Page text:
Uruguay’s Chancellor Rodolfo Nin Novoa told Venezuela’s Chancellor Jorge Arreaza on Tuesday that his government needs to find a way to pay the debts it has with Uruguayan companies. The debt is said to be over the purchase of food products.
The Ministry of Foreign Affairs released a statement saying that the chancellors met in Montevideo, where Nin Novoa made the request. Venezuela has reportedly paid part of the debt but has recently delayed other payments.
In July 2015, President Tabare Vasquez and Nicolas Maduro met and signed an agreement for the purchase of food products for $300 million. In the same agreement, the country paid part of the debt that oil state company Ancap has with Venezuela’s oil company PDVSA.
Venezuela made some of the payments but it has delayed others, forcing Nin Novoa to request them to find a way. Earlier this month, Maduro said in a televised speech that Venezuela and state oil company PDVSA would seek to restructure their debt payments.
PDVSA made a $1.2 billion payment last week but Maduro said that after the payment, they would seek a refinancing and a restructuring of the debt. Just a few hours ago, Russian Finance Minister Anton Siluanov told reporters that Venezuela had agreed to the restructuring of $3 billion of its debts to Russia.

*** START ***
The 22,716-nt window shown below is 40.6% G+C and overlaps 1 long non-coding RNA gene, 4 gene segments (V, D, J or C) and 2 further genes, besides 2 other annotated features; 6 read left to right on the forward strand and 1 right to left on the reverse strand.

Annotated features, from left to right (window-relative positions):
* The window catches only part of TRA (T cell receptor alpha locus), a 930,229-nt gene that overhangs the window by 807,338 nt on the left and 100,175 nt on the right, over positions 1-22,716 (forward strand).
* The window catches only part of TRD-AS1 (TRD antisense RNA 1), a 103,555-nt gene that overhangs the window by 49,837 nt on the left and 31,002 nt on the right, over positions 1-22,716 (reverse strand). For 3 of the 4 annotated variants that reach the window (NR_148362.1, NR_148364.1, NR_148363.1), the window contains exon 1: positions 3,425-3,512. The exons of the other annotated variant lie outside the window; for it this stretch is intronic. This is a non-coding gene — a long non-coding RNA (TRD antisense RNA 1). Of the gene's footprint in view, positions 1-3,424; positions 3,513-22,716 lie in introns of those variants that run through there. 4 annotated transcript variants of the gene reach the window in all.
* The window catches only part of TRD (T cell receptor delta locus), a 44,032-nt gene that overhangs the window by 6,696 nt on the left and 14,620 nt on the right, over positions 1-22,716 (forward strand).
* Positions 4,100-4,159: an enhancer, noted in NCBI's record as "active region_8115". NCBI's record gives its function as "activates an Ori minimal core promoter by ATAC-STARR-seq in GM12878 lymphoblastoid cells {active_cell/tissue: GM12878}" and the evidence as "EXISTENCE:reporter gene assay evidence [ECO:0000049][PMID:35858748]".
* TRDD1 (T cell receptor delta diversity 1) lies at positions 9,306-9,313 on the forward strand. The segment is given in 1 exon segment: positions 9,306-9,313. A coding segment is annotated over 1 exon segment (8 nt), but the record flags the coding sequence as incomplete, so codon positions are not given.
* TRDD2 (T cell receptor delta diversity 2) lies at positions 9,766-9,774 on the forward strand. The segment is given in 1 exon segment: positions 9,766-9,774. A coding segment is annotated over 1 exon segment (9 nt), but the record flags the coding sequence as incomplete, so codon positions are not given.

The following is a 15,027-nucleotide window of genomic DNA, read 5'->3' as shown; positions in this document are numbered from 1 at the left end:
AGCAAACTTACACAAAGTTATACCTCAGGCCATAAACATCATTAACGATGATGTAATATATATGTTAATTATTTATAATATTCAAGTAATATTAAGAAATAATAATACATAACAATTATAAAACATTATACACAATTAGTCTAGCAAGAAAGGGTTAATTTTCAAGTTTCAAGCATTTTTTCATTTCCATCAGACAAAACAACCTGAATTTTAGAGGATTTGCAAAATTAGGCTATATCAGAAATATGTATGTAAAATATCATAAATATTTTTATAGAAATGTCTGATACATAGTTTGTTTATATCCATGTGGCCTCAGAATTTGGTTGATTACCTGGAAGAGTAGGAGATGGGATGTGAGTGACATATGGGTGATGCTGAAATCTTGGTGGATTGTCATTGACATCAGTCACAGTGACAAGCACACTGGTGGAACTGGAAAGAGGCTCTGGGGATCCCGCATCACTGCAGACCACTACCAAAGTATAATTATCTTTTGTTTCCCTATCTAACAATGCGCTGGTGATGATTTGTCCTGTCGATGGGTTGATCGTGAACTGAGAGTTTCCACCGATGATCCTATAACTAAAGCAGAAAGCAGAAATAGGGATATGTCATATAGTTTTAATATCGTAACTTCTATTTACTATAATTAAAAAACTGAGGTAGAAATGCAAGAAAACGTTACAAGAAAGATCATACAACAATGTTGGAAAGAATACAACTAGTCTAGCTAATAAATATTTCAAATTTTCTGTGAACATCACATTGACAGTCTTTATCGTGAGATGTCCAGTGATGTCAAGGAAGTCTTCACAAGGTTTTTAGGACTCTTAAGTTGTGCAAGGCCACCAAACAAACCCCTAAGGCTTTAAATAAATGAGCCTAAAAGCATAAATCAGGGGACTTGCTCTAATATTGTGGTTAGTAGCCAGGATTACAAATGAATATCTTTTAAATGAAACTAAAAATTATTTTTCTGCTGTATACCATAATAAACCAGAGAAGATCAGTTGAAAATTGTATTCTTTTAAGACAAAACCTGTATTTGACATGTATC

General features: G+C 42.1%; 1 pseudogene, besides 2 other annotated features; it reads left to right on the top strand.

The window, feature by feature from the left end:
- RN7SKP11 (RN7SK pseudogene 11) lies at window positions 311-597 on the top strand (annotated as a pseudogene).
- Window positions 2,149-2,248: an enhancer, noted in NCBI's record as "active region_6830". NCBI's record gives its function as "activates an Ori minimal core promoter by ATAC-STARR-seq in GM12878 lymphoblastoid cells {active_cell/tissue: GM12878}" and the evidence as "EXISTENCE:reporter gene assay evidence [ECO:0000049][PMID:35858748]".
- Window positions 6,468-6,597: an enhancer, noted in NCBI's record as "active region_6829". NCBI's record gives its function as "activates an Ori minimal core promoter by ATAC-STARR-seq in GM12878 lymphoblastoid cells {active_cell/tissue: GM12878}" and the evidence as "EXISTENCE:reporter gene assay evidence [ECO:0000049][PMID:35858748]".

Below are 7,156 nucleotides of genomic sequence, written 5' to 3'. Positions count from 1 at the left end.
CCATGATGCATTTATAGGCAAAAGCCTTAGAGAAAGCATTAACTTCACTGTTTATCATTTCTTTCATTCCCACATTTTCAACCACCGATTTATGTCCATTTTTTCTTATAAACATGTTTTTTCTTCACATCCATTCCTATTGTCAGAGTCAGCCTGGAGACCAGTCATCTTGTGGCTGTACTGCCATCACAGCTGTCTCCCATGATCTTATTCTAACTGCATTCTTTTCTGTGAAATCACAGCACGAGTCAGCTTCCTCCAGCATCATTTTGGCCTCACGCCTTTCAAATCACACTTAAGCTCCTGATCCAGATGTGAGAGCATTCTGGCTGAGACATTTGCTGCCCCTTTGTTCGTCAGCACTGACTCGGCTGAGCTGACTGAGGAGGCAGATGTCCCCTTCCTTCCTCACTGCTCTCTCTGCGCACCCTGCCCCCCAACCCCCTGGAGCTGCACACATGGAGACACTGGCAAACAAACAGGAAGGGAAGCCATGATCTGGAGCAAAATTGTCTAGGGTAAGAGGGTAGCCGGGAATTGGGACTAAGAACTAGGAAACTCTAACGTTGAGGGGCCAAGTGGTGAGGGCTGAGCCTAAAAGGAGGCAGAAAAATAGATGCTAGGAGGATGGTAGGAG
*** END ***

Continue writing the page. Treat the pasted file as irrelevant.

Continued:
Venezuela has invited creditors to a meeting on November 13. Experts say discussing a solution with Russia will be easier than negotiating with private bond holders. There is also another problem, Venezuela’s Vice President, who has been announced as the negotiator for the meeting, has been sanctioned by the US and cannot do any business with companies from that country.
Venezuela made a payment last week but experts believe that a default could be very close. Last month, the Venezuelan default probability reached a record 99 percent within the next five years. Venezuela has blamed the drop in oil prices and the financial sanctions imposed by the US. Earlier today, Argentina’s President Mauricio Macri told the Financial Times that the US should tighten sanctions by imposing a ban on the country’s oil exports to the US. The ban has been rumored in the past but the US government has stopped shy of the measure. Most sanctions have gone against Venezuelan government officials and PDVSA.